• Improperly excluded from employees’ income and not properly subject to all appropriate Federal employment taxes.

Those benefits that were “improperly excluded from the employee’s income and not properly subject to all appropriate Federal employment taxes” will be included in the proposed adjustment.

Employee Pension Plans The FSLG Specialist will ask whether the organization has employee pension plans.  If the organization has a 403(b) and/or 457 plan, Specialists will consider basic eligibility rules, review Forms W-2 for excessive contributions, etc.
Results of the Examination

If we accept your return as filed, you will receive a letter stating that the examiner proposed no changes to your return.  You should keep this letter with your tax records.

If we don’t accept your return as filed, we will explain any proposed changes to you and your authorized representative.  It is important that you understand the reasons for any proposed changes; don’t hesitate to ask about anything that is unclear to you.

If You Agree with a Proposed Increase to Tax

If you agree with a proposed increase to tax, you can sign an agreement form and pay any additional tax you may owe.  You must pay interest and applicable penalties on any additional balance due.  If you pay when you sign the agreement, interest is generally figured from the due date of your return to the date of your payment.

If you do not pay the additional tax and interest, you will receive a bill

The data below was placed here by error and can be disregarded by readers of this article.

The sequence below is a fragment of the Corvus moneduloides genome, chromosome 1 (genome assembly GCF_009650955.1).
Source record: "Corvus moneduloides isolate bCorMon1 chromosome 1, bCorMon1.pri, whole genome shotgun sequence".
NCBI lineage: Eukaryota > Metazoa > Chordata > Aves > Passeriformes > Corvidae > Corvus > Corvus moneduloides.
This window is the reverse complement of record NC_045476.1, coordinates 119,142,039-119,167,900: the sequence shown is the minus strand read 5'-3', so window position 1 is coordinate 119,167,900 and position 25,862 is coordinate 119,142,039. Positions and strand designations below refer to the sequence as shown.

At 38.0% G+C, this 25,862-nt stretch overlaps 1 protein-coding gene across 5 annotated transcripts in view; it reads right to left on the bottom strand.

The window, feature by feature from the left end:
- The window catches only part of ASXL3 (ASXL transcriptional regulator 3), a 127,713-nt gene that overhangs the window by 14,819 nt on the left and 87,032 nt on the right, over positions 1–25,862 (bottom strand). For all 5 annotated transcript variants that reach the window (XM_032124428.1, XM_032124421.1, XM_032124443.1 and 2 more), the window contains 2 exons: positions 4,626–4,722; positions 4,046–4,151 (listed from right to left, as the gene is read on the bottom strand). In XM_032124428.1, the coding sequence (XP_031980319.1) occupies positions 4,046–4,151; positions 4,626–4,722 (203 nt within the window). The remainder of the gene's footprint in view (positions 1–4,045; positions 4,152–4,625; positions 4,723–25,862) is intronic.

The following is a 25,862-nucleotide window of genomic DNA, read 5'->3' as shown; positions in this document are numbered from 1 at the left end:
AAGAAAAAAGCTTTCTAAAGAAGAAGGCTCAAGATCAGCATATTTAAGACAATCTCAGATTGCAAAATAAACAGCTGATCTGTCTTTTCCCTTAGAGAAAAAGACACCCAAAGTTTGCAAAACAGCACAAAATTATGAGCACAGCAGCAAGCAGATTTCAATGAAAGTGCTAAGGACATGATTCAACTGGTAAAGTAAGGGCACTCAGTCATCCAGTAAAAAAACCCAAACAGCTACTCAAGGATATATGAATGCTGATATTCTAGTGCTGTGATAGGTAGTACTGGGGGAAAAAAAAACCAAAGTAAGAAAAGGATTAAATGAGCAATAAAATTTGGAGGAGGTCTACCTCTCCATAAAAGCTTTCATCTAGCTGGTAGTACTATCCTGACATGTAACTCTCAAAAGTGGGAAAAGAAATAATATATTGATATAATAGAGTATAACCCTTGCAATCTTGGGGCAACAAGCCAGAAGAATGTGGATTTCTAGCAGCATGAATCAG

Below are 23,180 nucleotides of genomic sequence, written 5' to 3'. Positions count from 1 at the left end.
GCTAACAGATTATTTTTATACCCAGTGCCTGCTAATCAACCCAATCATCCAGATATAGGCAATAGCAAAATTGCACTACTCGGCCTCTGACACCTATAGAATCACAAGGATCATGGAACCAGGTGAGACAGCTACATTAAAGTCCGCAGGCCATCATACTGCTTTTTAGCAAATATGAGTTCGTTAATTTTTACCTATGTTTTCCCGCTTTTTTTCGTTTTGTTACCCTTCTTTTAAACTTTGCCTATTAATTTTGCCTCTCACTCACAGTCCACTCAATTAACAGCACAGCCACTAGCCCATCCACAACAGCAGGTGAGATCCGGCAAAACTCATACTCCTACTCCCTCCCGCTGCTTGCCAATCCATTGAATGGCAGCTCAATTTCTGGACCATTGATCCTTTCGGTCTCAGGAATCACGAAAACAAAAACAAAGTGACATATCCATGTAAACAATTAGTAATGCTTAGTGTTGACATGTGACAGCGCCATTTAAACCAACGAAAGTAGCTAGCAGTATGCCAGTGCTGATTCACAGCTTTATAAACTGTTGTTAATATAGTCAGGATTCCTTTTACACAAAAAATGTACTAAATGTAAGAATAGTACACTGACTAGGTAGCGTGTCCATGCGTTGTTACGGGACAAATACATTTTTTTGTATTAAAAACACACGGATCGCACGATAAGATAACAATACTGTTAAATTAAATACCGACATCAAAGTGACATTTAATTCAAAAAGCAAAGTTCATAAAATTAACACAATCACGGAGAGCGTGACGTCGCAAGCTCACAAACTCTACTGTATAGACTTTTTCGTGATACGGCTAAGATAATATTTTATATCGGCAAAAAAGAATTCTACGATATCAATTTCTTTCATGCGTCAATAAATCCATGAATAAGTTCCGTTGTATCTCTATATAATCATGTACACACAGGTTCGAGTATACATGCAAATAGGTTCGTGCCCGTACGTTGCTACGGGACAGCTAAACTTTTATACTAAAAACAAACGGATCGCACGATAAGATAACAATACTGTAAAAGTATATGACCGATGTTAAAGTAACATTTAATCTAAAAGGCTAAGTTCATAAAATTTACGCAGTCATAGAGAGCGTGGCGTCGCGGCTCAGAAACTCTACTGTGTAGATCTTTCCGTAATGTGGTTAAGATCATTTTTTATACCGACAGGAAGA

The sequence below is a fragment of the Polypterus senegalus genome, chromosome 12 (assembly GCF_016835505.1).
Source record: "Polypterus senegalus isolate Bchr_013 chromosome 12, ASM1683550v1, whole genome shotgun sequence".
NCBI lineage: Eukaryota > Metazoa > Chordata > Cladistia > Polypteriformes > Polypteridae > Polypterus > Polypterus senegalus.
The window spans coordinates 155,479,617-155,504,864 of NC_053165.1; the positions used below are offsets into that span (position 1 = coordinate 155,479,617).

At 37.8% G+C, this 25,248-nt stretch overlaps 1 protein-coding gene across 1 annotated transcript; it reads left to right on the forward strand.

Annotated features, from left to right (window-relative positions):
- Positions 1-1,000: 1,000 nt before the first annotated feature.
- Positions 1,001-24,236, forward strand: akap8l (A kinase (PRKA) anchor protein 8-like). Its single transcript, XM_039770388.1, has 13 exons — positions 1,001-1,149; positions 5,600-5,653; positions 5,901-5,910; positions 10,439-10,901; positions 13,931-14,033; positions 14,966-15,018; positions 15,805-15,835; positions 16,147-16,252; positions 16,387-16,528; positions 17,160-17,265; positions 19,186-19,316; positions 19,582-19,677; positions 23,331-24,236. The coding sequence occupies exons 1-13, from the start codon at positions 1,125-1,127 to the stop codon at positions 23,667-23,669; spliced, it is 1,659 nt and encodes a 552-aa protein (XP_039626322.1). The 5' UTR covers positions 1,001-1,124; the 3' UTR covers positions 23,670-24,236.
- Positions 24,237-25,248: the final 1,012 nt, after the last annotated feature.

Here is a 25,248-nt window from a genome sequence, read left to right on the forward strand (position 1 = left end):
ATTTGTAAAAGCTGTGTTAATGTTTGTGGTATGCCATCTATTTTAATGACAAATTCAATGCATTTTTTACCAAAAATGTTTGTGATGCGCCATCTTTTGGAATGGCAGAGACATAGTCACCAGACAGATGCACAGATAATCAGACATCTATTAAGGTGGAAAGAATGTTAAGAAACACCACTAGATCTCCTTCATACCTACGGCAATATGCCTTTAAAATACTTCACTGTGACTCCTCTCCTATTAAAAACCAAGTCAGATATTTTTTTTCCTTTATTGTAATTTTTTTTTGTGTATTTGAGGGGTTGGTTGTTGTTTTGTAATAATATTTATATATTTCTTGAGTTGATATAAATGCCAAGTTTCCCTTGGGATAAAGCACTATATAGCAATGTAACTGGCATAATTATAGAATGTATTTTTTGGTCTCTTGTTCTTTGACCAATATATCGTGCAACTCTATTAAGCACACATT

If you are entitled to a refund, you will receive it sooner if you sign the agreement form at the end of the examination. You will also be paid interest on the refund.

If You Do Not Agree with a Proposed Increase to Tax

If you do not agree with the proposed changes, the examiner will explain your appeal rights.  You may request an immediate meeting with the examiner’s supervisor to explain your situation.

If you cannot reach an agreement with the supervisor, the FSLG Specialist will prepare a report explaining your position and the IRS position.  The examiner will forward your case to the Area office for processing.

You will receive:

  • A letter (known as a 30-day letter) notifying you of your rights to appeal the proposed changes within 30 days,
  • A copy of the FSLG Specialist’s report explaining the proposed changes, and
  • An agreement or a waiver form.

You generally have 30 days from the date of the 30-day letter to tell us whether you will accept the proposed changes or appeal them. The letter will explain what steps you should take, depending on what action you choose. Be sure to follow the instructions carefully. Appeal rights are explained in the Appeals Process article.